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The Three Ladies of London

The Three Ladies of London is an Elizabethan era stage play, first published in 1584. It is unusual and noteworthy as a philo-Semitic response to the prevailing anti-Semitism of Elizabethan drama and the larger contemporaneous English society.

Date, authorship, publication

The 1584 quarto was published by the bookseller Roger Warde; a second edition appeared in 1592, published by John Danter. The title page of the first edition assigns the play to an "R. W." The consensus of modern scholarly and critical opinion identifies R. W. as the comic actor and playwright Robert Wilson; strong commonalities among three plays, The Three Ladies of London, it sequel The Three Lords and Three Ladies of London (printed 1590), and The Cobbler's Prophecy (printed 1594), indicate that all three dramas were written by the same person. Three Ladies appears to date from the year 1581; an allusion to the (temporary) restoration of Peter's pence by the Roman Catholic Queen Mary in the winter of 1554–55, as having occurred 26 years earlier, favors that dating. The proclamation controlling usury issued on May 19, 1581 would have made the play's subject topical at that time; Queen Elizabeth's 1571 statute against usury was scheduled to expire in 1581, making the topic a matter of public interest.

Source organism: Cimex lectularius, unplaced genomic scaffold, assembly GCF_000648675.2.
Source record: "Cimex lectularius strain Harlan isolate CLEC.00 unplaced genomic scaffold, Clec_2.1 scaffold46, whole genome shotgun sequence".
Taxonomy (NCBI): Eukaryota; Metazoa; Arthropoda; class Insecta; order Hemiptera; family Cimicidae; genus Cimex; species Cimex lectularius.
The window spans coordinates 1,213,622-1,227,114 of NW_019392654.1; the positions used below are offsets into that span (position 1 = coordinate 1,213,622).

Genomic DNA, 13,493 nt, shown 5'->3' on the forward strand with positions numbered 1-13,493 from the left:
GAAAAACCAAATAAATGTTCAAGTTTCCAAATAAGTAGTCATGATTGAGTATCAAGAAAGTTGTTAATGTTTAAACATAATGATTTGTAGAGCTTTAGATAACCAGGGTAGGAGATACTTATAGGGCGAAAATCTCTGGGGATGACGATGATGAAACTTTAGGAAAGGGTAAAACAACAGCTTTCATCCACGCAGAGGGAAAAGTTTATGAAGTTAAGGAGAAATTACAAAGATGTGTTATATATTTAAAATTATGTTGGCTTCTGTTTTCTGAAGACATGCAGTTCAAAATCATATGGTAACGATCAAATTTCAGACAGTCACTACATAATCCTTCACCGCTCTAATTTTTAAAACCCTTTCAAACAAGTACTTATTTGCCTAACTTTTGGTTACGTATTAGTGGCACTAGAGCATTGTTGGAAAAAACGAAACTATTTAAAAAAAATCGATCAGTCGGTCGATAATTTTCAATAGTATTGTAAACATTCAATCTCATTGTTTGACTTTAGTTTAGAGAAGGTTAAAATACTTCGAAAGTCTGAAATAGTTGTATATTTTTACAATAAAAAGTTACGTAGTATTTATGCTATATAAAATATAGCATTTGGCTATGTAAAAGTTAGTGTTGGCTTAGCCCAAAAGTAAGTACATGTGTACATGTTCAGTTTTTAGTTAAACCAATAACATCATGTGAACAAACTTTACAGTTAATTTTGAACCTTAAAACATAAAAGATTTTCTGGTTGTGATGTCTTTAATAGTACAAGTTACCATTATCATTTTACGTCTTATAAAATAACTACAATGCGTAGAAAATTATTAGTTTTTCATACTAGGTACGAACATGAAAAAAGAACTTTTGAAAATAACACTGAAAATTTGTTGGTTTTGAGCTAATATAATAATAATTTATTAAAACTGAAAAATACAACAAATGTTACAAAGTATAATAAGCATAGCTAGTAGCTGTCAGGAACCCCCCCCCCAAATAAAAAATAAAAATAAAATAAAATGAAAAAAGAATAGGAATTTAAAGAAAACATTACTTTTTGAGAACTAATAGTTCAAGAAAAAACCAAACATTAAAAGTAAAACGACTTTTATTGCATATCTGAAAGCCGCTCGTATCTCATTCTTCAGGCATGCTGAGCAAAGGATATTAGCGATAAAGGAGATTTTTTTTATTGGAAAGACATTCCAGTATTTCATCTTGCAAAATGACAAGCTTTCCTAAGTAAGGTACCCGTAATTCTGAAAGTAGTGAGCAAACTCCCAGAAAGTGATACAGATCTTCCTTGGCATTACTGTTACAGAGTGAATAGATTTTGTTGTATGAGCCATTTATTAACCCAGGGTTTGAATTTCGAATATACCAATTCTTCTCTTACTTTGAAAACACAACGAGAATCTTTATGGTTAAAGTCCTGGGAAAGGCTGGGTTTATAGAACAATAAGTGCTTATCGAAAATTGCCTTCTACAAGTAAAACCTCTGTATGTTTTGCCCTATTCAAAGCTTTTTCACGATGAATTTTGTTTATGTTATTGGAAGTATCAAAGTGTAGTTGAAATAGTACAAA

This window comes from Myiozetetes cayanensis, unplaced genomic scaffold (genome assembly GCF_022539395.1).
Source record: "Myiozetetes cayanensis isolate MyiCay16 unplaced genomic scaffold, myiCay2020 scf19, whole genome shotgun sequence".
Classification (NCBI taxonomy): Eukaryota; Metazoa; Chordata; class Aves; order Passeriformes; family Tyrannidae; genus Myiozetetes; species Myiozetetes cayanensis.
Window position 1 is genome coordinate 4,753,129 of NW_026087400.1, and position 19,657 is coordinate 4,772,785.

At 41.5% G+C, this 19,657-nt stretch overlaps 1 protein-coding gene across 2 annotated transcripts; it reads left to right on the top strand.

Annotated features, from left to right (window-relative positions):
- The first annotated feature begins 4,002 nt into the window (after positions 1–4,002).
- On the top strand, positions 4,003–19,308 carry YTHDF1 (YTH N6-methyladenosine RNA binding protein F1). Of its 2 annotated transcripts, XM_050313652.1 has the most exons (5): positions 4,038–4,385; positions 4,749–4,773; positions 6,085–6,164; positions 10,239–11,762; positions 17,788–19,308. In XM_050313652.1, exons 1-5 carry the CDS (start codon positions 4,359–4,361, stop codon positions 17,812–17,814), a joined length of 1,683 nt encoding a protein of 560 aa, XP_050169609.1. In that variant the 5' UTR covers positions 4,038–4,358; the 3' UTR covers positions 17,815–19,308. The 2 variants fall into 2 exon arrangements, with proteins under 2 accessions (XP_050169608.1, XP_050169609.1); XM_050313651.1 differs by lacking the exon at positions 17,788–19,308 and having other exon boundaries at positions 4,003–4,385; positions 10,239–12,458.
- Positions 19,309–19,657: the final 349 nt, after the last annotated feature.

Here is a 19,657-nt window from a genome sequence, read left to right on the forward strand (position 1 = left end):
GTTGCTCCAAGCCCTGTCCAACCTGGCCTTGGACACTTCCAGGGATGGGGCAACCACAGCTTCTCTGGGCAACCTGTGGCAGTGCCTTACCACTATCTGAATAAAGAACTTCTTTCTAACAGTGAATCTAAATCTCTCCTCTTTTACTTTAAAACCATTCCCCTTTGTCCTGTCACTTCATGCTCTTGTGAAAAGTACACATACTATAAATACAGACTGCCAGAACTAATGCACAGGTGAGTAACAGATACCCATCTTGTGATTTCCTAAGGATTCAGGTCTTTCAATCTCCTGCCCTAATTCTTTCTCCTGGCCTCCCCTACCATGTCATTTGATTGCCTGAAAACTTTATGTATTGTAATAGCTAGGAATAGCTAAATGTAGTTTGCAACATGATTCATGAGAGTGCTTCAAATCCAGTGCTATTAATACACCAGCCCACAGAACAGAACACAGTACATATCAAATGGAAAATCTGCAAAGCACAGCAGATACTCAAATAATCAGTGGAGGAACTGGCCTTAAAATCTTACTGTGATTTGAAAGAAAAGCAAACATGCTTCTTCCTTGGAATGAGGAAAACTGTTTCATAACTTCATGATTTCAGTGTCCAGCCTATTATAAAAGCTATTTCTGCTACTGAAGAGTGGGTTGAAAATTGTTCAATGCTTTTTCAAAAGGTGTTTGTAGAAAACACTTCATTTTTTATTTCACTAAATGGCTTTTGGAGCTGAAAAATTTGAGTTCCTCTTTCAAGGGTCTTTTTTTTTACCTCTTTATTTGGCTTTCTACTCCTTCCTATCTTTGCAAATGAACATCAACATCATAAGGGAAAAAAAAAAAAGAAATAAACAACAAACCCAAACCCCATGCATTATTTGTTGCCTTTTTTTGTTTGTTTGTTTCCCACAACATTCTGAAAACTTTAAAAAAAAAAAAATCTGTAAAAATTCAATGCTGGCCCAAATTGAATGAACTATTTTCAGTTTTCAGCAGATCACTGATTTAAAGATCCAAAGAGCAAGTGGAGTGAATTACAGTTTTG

In his Plays Confuted in Five Actions (1582), Stephen Gosson provided a description of the story of The Three Ladies of London that does not match the extant version of the play — perhaps indicating that Wilson revised the work between its premier and its first publication. The revision might have been provoked by negative reactions to the original — Gosson's, and the play London Against the Three Ladies (see below).

Theatrical connections

The limited survival of historical materials prevents certainty on matters of dramatic influence and interconnection; yet many critics have seen relationships among a set of Elizabethan plays on the subjects of Jews and usury in this historical era. In this view, The Three Ladies of London may have been a response to the prior anonymous lost play The Jew (1579 or earlier), which portrayed the conventional social attitude toward "the bloody minds of usurers. Three Ladies is thought to have prompted a hostile response in another anonymous lost play, London Against the Three Ladies (c. 1582). In turn, these plays influenced the important later plays on the subject, like Christopher Marlowe's The Jew of Malta. It has been argued that The Jew may have influenced Shakespeare's The Merchant of Venice. Wilson's play itself has been perceived as, if not a source, then an "analogue" of Shakespeare's play.

Form and plot